Eleven Coast educators have received national recognition for the lengths they go to to make their schools and students among the best in the state.
The LifeChanger of the Year program recognizes and rewards education professionals — teachers, administrators or any member of a school’s staff — who work with kindergarten through 12th-grade students, and who go beyond the call of duty in their professions. It is a program of the National Life Group, a financial services company.
The program selects educators nominated based on the difference they make in the lives of students, involvement in leadership activities at the school and in the community, and a record of excellent performance at the professional level.
The Coast had 11 nominated educators from six school districts. Mississippi had 55 nominees. The LifeChanger’s organization will select 15 winners nationwide, who receive cash prizes and donations to their schools totaling between $3,000 to $10,000.
Never miss a local story.
Bay St. Louis-Waveland School District
▪ Jeremy Weir, North Bay Elementary principal
Only in his second year as principal, Weir “has made changes to school routines with a vision of improving student learning while promoting a positive school culture. He is always student-driven,” said Weir’s nominee, teacher Angela Gill.
“Students and parents have gotten used to seeing him at little league football games to cheer on students, as well as participating in community events such as Coastal Clean Up on an early Saturday morning.”
▪ Amy Richardson, Bay High School
Richardson teaches English II at Bay High School, “but does so much more than teach her content,” according to her nomination. “She teaches and models patience, compassion and determination through every obstacle placed in front of her with grace and dignity.”
Ocean Springs School District
▪ Angela Sanders, Ocean Springs High School
Sanders was selected as the Economics Teacher of the Year in 2015 by the Mississippi Council on Economic Education. She also has been recognized for her consultancy work with the council, which provides professional development for the state’s teachers. Sanders has coached the winning team of the state economics challenge for the past four years and coached the first= place Mississippi High School Finance Challenge team for the past two years.
▪ Roque Quezada, Ocean Springs Middle School
Quezada, an eighth-grade math teacher, “not only knows his subject thoroughly, but how to diversify his teaching to meet the needs of all of his students. He gives his free time to assist others, and his character has a positive influence on his students,” according to his nomination.
Moss Point School District
▪ Billy Carroll, Moss Point Career and Technical Education Center
Carroll is a robotics engineering teacher and the founder and coach of the Moss Point STEM team, the first academic-based team in the district’s history. Every one of Carroll’s students passed the MS-CPAS2 (Mississippi Career Planning and Assessment System) state test in engineering. As a result, his program finished third among 46 engineering programs in the state. In 2016, Carroll received the Leo W. Seal Innovative Teacher Award.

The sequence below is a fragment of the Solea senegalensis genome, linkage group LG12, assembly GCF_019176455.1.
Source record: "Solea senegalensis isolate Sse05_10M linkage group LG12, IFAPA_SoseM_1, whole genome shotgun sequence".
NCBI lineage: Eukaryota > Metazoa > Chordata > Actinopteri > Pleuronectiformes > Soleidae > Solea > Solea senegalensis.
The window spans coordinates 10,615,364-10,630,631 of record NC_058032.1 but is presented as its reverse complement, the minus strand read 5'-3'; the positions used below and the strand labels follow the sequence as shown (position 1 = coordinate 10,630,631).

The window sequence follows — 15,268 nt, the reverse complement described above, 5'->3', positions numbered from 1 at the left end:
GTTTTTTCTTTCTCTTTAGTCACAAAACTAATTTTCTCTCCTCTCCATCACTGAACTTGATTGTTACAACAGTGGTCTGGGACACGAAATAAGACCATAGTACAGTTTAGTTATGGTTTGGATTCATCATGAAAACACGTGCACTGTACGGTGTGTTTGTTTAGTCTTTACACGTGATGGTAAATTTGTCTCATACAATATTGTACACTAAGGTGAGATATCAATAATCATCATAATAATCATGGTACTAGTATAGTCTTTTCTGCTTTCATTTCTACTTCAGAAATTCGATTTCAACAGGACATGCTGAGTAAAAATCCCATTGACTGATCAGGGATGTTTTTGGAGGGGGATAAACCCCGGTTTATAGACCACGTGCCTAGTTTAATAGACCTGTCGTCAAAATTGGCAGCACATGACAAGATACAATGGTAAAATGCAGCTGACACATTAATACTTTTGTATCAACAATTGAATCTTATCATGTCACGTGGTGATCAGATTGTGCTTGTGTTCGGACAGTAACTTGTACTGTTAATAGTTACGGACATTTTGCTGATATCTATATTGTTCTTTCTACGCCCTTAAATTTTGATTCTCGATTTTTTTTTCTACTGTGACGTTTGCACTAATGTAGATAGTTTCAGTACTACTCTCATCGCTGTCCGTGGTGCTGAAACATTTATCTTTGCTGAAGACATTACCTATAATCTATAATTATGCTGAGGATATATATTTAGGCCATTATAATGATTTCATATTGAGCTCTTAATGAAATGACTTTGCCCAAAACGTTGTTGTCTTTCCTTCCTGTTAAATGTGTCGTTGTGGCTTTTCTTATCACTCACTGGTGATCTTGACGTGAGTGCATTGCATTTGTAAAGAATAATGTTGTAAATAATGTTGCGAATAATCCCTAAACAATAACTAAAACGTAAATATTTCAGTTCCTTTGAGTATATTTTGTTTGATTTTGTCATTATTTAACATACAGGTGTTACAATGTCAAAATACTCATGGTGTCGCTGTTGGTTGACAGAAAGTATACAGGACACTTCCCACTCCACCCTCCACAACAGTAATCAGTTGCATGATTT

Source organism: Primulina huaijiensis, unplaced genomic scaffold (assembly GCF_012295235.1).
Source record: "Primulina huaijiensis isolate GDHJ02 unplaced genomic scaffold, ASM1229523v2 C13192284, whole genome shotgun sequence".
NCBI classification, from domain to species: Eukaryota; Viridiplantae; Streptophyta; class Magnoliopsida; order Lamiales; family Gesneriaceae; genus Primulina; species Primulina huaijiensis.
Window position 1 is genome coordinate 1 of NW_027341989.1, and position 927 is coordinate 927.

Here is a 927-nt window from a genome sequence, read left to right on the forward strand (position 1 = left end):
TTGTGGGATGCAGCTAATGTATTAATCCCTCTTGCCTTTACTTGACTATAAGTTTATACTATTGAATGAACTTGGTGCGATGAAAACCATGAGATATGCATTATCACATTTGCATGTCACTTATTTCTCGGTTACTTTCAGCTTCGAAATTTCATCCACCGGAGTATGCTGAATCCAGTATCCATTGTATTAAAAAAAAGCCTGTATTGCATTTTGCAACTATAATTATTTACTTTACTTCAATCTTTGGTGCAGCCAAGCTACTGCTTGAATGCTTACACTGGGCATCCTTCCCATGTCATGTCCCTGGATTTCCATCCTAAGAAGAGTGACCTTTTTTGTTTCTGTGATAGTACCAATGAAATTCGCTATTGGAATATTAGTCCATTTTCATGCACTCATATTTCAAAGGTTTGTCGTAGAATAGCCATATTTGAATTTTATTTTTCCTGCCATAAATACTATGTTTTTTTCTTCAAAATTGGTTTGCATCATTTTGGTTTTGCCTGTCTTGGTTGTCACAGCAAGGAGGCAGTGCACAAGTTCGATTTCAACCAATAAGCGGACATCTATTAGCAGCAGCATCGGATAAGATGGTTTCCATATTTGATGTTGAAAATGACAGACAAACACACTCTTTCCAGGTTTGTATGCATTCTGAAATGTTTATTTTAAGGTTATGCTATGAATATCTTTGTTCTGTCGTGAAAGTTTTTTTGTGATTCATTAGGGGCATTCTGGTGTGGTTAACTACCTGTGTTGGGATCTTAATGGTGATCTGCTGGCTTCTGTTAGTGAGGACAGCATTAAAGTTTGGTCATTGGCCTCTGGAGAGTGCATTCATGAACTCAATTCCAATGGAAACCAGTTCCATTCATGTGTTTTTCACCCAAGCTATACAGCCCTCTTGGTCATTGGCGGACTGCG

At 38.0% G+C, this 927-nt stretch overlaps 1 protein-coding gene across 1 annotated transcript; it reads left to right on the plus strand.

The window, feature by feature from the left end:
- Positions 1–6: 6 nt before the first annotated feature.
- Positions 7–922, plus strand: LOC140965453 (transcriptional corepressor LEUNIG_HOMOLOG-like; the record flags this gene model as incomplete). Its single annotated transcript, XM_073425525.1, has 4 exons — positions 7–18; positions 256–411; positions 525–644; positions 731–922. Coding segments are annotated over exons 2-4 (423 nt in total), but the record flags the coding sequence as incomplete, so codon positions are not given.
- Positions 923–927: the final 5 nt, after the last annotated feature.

Long Beach School District
▪ Vivian Robinson, Long Beach High School principal
Robinson’s primary goal has been to get the school to embrace ACT testing. In 2015, Long Beach High School ranked third in the state overall with a 20.3 composite score for all students. In 2016, Robinson assisted the school with ranking first on the Coast and third in the state overall with a 21.3 composite score, well above the state and national ACT averages. Under her direction, the Mississippi Department of Education ranked Long Beach High School No. 1 on the Coast and fourth in the state last year, according to MDE’s accountability grading.
Gulfport School District
▪ Tammy Parker, Bayou View Elementary School
Parker, a 25-year teaching veteran, serves as the school’s literacy coach and mentors teachers on learning methods and strategies. Parker has a direct influence on students at the school who have dyslexia, who she often advocates for, according to her nomination.
▪ Mandy Gunter, Bayou View Elementary School
Gunter is a third-grade teacher who on weekends designs lessons that boost learning both academically and practically.
Pascagoula-Gautier School District
▪ Emilee Berryhill, Martin Bluff Elementary School
Berryhill, a fourth-grade teacher, is the school’s informational technology specialist and creates presentations for the district’s Tech Camp for teachers in the state.
▪ Angela Sievers, Martin Bluff Elementary School
Sievers, a first-grade teacher, helps write the grade’s curriculum. She has served on various committees in her district, including Project Lead the Way, Strategic Planning and Common Core Curriculum.
▪ Cynthia Vaxter, Gautier Elementary School
Vaxter, a third-grade teacher, is her school’s gifted liaison. She is on the school’s leadership team.